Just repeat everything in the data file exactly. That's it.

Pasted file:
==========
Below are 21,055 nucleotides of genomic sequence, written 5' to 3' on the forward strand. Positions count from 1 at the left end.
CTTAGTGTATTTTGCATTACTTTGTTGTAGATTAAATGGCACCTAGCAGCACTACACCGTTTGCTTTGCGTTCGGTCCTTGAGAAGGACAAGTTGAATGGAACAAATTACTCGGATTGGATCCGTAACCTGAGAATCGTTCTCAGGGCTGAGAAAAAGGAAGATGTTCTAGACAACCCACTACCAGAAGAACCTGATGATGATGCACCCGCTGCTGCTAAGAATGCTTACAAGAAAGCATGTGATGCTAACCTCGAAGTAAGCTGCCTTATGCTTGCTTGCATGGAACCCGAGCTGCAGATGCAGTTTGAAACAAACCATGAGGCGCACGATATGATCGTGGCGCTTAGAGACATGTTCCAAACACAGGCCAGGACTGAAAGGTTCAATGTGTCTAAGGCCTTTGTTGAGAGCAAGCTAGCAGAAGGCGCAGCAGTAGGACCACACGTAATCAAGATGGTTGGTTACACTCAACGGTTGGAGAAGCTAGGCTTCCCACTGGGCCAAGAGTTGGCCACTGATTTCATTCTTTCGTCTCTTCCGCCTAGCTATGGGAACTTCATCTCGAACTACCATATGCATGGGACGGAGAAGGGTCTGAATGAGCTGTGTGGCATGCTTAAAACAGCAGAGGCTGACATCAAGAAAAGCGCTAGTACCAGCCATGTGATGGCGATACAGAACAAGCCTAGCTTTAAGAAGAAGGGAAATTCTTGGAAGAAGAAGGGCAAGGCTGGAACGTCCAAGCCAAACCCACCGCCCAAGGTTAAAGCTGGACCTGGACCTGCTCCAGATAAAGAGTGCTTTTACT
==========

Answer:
Below are 21,055 nucleotides of genomic sequence, written 5' to 3' on the forward strand. Positions count from 1 at the left end.
CTTAGTGTATTTTGCATTACTTTGTTGTAGATTAAATGGCACCTAGCAGCACTACACCGTTTGCTTTGCGTTCGGTCCTTGAGAAGGACAAGTTGAATGGAACAAATTACTCGGATTGGATCCGTAACCTGAGAATCGTTCTCAGGGCTGAGAAAAAGGAAGATGTTCTAGACAACCCACTACCAGAAGAACCTGATGATGATGCACCCGCTGCTGCTAAGAATGCTTACAAGAAAGCATGTGATGCTAACCTCGAAGTAAGCTGCCTTATGCTTGCTTGCATGGAACCCGAGCTGCAGATGCAGTTTGAAACAAACCATGAGGCGCACGATATGATCGTGGCGCTTAGAGACATGTTCCAAACACAGGCCAGGACTGAAAGGTTCAATGTGTCTAAGGCCTTTGTTGAGAGCAAGCTAGCAGAAGGCGCAGCAGTAGGACCACACGTAATCAAGATGGTTGGTTACACTCAACGGTTGGAGAAGCTAGGCTTCCCACTGGGCCAAGAGTTGGCCACTGATTTCATTCTTTCGTCTCTTCCGCCTAGCTATGGGAACTTCATCTCGAACTACCATATGCATGGGACGGAGAAGGGTCTGAATGAGCTGTGTGGCATGCTTAAAACAGCAGAGGCTGACATCAAGAAAAGCGCTAGTACCAGCCATGTGATGGCGATACAGAACAAGCCTAGCTTTAAGAAGAAGGGAAATTCTTGGAAGAAGAAGGGCAAGGCTGGAACGTCCAAGCCAAACCCACCGCCCAAGGTTAAAGCTGGACCTGGACCTGCTCCAGATAAAGAGTGCTTTTACT